Captain America: Civil War

Captain America: Civil War

The best thing Marvel's put on the big screen yet.

8.5 /10

In large part, what made Joe and Andrew Russo’s Captain America: The Winter Soldier such a successful and somewhat transcendent superhero movie was that its going concern wasn’t a global or even galactic catastrophe, but a personal one. The friendship between Brooklyn bros Steve Rogers (Chris Evans) and James Buchanan “Bucky” Barnes (Sebastian Stan) threatened to fall apart over the course of the film’s explosive events, though, in the end, their lifelong bond endured.

“I’m with you to the end of the line,” Captain Rogers says to his brainwashed, killing-machine friend at the close of Winter Soldier in a chilling, melodramatic declaration of brotherly love. Their bond is once again the beating heart of the story in the Russos’ follow-up, Captain America: Civil War, and it’s the key ingredient that makes Marvel Studios’ latest offering their best yet.

Unlike last year’s Avengers: Age of Ultron, Civil War is an ensemble superhero movie whose heroes don’t get lost in all the ass-kicking commotion. Sure, there’s more than enough ass-kicking to satisfy even the most rabid MCU fan (more on that later), but the impressive thing is that each character has an emotional arc that’s at once affecting and easy to keep track of.

Take for example Elizabeth Olsen’s Scarlet Witch. In Age of Ultron, we learned that her parents were killed in a city-leveling act of war; at the outset of Civil War, we see her on the other side of that scenario as we watch her inadvertently kill innocents during an Avengers mission in Nigeria. The wicked irony of the situation leaves her in an awful state of mind, but she finds solace in the arms of her otherworldly android teammate Vision (Paul Bettany), who’s feeling romantic butterflies in his semi-synthetic belly for the first time.

You’ll find simple, affecting side stories like this running throughout the movie, but the going concern is the moral divide between Steve Rogers and Tony Stark (Robert Downey Jr.). Following the destructive events in Nigeria, the governments of the world decide it’s time for the Avengers to answer to a higher power, stripping them of the liberty to choose when and where to act. Tony, tormented by guilt (the lives lost in Nigeria, New York and Sokovia as a result of the Avengers’ gigantic battles hang over his head like the sword of Damocles), is in favor of the proposal; Steve still feels the world is safest in the Avengers’ unshackled hands.

Some of the heroes vote with Tony, like Vision, his best buddy, War Machine (Don Cheadle), and the painfully conflicted Black Widow (Scarlet Johansson). Falcon (Anthony Mackie) goes into hiding with his Captain, and they finally track down Bucky, the ever-elusive Winter Soldier, who’s deemed public enemy number one when he’s framed for recent deadly terrorist attacks. When Steve uncovers that the person responsible for the attacks is a man named Zemo (Daniel Bruhl), he gathers fresh recruits to help him stop the mad bomber, including Scarlet Witch, Ant-Man (Paul Rudd) and Hawkeye (Jeremy Renner). Tony’s counter move is to recruit two new faces to the MCU: The Black Panther (Chadwick Boseman) and a bright, super-powered teenager from the Bronx named Peter Parker (Tom Holland). Yes, Spider-Man’s MCU debut is as amazing (no pun intended) as anyone could have hoped.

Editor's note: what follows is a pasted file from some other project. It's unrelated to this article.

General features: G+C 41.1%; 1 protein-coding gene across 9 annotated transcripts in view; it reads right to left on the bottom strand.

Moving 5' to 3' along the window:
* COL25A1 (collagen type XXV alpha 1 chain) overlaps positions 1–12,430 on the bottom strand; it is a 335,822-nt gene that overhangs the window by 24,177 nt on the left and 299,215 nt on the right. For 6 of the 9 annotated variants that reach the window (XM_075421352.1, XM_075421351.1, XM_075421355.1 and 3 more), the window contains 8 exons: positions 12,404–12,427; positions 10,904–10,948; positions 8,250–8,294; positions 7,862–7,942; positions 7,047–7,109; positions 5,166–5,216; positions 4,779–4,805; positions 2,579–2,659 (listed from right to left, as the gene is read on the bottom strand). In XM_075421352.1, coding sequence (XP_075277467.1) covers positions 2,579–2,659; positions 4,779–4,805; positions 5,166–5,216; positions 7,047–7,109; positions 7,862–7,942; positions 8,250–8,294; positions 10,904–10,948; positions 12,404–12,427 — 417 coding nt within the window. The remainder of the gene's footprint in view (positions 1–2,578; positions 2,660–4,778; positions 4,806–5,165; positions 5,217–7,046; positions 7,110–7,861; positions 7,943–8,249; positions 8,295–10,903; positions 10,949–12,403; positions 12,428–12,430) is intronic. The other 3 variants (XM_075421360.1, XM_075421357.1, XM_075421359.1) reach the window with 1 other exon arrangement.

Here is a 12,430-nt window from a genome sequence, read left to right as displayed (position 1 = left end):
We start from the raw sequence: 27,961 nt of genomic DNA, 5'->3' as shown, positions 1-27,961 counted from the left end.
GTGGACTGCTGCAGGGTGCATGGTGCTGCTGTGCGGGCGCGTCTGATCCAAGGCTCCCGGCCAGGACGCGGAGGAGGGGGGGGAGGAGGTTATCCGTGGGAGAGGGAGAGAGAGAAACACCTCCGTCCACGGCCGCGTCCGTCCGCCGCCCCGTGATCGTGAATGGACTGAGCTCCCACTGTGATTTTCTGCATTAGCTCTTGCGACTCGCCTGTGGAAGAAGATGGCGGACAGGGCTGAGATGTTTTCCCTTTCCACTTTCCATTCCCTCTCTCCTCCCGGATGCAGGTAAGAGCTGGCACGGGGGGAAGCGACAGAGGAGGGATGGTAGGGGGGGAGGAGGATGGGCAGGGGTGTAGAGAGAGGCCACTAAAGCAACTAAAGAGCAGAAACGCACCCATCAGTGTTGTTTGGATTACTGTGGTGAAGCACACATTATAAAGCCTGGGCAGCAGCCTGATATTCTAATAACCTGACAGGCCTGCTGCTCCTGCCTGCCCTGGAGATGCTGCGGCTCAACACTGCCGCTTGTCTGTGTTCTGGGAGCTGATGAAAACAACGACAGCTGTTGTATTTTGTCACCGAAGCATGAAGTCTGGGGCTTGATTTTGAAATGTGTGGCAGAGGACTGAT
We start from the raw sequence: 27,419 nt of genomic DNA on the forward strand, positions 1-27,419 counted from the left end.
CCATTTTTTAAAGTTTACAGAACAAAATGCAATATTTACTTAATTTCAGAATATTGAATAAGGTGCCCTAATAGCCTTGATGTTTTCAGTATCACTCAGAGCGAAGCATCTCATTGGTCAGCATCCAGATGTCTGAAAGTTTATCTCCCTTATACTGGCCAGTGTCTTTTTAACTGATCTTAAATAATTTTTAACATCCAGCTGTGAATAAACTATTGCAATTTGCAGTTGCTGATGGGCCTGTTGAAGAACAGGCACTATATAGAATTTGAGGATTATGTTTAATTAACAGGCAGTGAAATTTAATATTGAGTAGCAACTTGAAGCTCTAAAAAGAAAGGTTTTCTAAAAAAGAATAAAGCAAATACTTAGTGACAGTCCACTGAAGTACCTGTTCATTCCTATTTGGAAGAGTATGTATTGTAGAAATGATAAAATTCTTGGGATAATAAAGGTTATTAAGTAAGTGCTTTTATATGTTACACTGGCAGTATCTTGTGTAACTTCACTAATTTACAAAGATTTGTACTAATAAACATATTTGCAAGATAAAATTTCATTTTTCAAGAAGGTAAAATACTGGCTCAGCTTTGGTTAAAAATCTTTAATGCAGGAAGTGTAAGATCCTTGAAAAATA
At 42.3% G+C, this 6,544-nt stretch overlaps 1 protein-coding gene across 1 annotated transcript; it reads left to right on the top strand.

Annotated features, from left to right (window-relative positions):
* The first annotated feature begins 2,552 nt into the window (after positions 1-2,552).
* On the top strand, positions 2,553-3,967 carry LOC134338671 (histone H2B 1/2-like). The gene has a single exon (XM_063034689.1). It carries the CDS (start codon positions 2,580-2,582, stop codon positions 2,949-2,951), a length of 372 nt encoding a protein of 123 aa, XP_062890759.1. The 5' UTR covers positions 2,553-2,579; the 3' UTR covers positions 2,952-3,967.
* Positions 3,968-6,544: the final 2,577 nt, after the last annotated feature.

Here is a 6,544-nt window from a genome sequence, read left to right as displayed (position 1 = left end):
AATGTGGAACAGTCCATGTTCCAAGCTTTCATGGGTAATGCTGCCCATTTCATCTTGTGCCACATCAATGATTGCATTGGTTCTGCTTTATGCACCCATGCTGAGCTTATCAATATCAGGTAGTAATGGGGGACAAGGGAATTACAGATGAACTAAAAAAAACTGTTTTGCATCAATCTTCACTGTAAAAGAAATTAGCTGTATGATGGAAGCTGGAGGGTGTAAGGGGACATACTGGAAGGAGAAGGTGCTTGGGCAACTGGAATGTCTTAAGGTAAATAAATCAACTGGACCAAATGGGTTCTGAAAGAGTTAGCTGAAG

The ensuing clash between team Stark and team Rogers (taking place in an evacuated Leipzig/Halle airport) is the most gloriously nerdy thing I’ve ever seen. It’s so fun I wanted to burst, with the Russos giving each of the heroes an incredibly cool moment or two to flex their powers in strange and inventive ways. What really puts things over the top is the dialogue, which showcases each character’s colorful personality in an economic, wildly entertaining way. Spider-Man is fascinated by Bucky’s metal arm (Holland is terrific), Ant-Man is still getting used to the abilities he gained in his solo movie (he even breaks out a new trick), and Black Widow and Hawkeye discuss how bizarre it is to be fighting each other as they pull their punches.

The airport showdown (shot in glorious IMAX) is hard to top, but the climactic one-on-one battle between Iron Man and Captain America (with poor Bucky caught in the middle) raises the stakes to new levels of tear-jerking high drama. The unexpected star of the show here is RDJ, who gives not just his best performance as Stark, but one of the best performances of his career. Civil War is as much his movie as it is Evans’, and the emotional rollercoaster he takes us on is unpredictable and utterly heartbreaking.

Civil War is the best thing Marvel Studios has produced. Not only does it work well as the third act of the ballad of Steve and Bucky, but it sets up the future of the MCU brilliantly. I can’t wait to see how the odd mentor/pupil relationship between Tony and young Peter Parker develops in next year’s Spider-Man: Homecoming, and the romance between Scarlet Witch and Vision is so strange and delightful that it may be one of the main reason’s people will shell out even more dough when we arrive at Avengers: Infinity War (or whatever they’re calling it these days). Then there’s Black Panther, whose forthcoming solo movie will mark the first minority-led (and directed) entry for Marvel studios. Somehow, eight years in, the future of the ever-expanding MCU looks brighter than ever.

Captain America: Civil War Movie review

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